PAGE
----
Product Comparison and Installation
Quick ECO A.L.C. and Corsair H50 Comparison
One of the key competitors on the market that rivals Coolit System’s ECO A.L.C. liquid cooler is the Corsair H50 liquid cooler. Their designs and specifications are quite similar so compared them side-by-side to give consumers a better perspective about these two products.
As our readers can see from the first photo above, both of these liquid cooling systems use very similar designs. After taking a look at each system’s mounting systems, fans, radiators, liquid relay lines, and other intangables, we began to see some key differences in these systems that consumers should take note of.
One of the first differences we noticed was how Corsair and Coolit Systems integrated the fluid heat exchanger and pump right over the copper base of each unit. Corsair’s fluid heat exchanger and pump is a little taller and shaped differently from the ECO A.L.C. Corsair went with a round design, which creates different challenges for installation. The ECO A.L.C. has a more traditional, rectangular model that uses different retention brackets for Intel and AMD configurations.
The copper base surface area is much larger on the ECO A.L.C. than the H50 and also has fewer screws securing the copper base to the fluid heat exchanger and pump housing. The H50’s base also looks to have a less smooth finish than the ECO A.L.C. We’ll hold judgment on which design is better after we see both of these cooling solution’s performance testing results. Both of these units also use 120mm fans and radiators so they can be mounted to the back or top of any PC case. Both are also universally-designed to be installed in all of Intel and AMD’s current processor product lines. As for price, the ECO A.L.C. can be had for around $74, while the H50 sells for $79.99. It will be interesting to see which one of these liquid coolers comes out on top during the performance testing portion of our review.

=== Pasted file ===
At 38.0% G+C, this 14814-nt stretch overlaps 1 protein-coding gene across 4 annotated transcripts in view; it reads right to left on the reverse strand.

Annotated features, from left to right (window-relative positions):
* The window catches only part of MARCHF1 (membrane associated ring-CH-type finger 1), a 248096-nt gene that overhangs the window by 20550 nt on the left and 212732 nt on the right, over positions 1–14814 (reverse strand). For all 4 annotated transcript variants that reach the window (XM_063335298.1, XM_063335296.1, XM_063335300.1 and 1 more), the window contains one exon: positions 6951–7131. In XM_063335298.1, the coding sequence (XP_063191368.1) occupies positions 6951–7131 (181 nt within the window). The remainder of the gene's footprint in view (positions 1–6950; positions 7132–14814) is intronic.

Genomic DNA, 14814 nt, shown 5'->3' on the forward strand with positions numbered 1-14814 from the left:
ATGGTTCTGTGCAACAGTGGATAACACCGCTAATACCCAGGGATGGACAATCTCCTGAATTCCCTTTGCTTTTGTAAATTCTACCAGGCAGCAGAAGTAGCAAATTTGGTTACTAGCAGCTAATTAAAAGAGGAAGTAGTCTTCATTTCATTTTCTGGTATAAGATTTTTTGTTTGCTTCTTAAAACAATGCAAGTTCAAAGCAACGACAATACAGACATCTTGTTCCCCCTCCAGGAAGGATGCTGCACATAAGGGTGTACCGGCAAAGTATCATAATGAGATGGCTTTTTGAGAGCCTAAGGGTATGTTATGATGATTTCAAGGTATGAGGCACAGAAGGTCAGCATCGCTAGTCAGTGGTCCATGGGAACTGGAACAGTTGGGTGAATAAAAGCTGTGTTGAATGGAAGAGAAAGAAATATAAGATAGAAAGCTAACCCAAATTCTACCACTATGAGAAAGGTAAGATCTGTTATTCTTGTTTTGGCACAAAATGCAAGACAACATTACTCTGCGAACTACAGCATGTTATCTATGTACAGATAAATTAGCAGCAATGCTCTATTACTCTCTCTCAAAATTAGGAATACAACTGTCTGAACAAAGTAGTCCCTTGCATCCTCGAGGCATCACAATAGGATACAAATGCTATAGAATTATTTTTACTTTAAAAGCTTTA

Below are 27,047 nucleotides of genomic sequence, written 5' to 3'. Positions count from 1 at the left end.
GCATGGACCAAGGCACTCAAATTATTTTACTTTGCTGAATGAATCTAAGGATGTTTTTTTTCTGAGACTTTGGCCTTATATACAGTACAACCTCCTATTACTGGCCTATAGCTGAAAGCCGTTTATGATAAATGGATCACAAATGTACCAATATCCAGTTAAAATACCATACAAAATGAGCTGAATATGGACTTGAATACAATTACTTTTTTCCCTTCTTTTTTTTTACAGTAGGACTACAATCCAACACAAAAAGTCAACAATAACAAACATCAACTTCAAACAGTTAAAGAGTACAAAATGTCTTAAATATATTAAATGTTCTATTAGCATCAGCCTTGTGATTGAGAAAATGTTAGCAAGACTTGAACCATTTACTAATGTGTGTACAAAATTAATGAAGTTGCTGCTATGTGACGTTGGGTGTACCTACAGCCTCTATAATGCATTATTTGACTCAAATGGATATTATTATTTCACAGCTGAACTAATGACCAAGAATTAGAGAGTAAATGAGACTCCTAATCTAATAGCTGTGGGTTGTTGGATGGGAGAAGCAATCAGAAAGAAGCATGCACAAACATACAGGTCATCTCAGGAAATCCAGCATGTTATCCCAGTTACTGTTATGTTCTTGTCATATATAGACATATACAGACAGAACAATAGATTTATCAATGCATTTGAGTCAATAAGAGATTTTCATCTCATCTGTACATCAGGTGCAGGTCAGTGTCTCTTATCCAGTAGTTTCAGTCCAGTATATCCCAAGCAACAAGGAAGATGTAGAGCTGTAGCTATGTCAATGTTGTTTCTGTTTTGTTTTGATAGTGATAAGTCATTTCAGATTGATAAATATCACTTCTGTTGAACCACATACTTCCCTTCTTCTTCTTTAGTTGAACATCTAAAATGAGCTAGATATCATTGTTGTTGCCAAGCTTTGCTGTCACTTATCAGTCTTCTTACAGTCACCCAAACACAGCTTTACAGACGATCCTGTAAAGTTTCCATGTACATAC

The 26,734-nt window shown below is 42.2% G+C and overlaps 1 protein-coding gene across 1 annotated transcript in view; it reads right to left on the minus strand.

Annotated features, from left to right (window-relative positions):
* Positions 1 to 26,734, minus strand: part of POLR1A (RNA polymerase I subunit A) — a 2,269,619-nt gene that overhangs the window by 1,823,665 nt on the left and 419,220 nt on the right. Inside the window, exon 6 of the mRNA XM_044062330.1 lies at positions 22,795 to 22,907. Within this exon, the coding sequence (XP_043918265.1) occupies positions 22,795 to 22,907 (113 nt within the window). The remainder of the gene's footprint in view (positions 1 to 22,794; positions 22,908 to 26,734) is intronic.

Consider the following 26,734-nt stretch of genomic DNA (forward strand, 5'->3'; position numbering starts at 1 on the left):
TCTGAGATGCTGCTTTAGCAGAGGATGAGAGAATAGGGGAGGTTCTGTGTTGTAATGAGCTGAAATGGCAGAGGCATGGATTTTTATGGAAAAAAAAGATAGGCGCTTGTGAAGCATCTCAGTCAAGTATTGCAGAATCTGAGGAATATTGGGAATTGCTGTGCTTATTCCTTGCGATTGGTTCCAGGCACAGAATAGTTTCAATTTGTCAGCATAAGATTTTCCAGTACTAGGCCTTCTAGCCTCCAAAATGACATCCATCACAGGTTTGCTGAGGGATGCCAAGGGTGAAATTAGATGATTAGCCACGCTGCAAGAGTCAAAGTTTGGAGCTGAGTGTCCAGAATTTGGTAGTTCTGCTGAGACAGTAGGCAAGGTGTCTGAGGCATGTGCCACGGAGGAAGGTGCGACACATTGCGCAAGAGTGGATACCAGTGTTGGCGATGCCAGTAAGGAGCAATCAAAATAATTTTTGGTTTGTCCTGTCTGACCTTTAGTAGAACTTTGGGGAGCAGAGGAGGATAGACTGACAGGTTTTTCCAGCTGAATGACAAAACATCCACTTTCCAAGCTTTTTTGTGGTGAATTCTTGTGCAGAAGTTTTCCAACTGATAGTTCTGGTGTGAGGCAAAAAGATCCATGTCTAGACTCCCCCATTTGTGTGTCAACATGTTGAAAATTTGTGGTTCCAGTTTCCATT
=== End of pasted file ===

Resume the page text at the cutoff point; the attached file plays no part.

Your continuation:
We chose to install the ECO A.L.C. into one of our LGA 1366 test benches. The first thing users will need to do is adjust the retention bracket to accommodate installing the unit on an LGA 1366 processor. This is simple to do by adjusting all four screws on the retention bracket to the correct position outlined above.
The next step is to find the LGA 1366 back plate (shown above) and prepare the adhesive tape to mount the bracket behind the PCB.
Mounting the backplate is as simple as placing it on the back of the PCB and lining it up with the heatsink mounting holes shown above. Press down firmly on the adhesive strips to ensure they have a good seal on the aluminum backplate located behind the CPU socket.
Use the four included screws to mount the fan and radiator to the back of the PC case as shown above.
Next, align the fluid heat exchanger and pump housing over the CPU and tighten down each screw on the retention bracket equally. This will ensure the unit has equal pressure over the CPU so the thermal paste makes contact with the CPU evenly.
Here’s a final shot of the ECO A.L.C. liquid cooler installed on our LGA 1366 test system. The entire installation took around 15 minutes because we had to remove the motherboard to install the LGA 1366 backplate. If we didn’t have to do that, the installation would have taken less than 5 minutes. This was one of the easiest installations I’ve ever done — for either air or water-cooled systems. Normal water cooling setups have numerous steps, but the ECO A.L.C. sports a self-contained system that requires no maintenance by the user. Very impressive.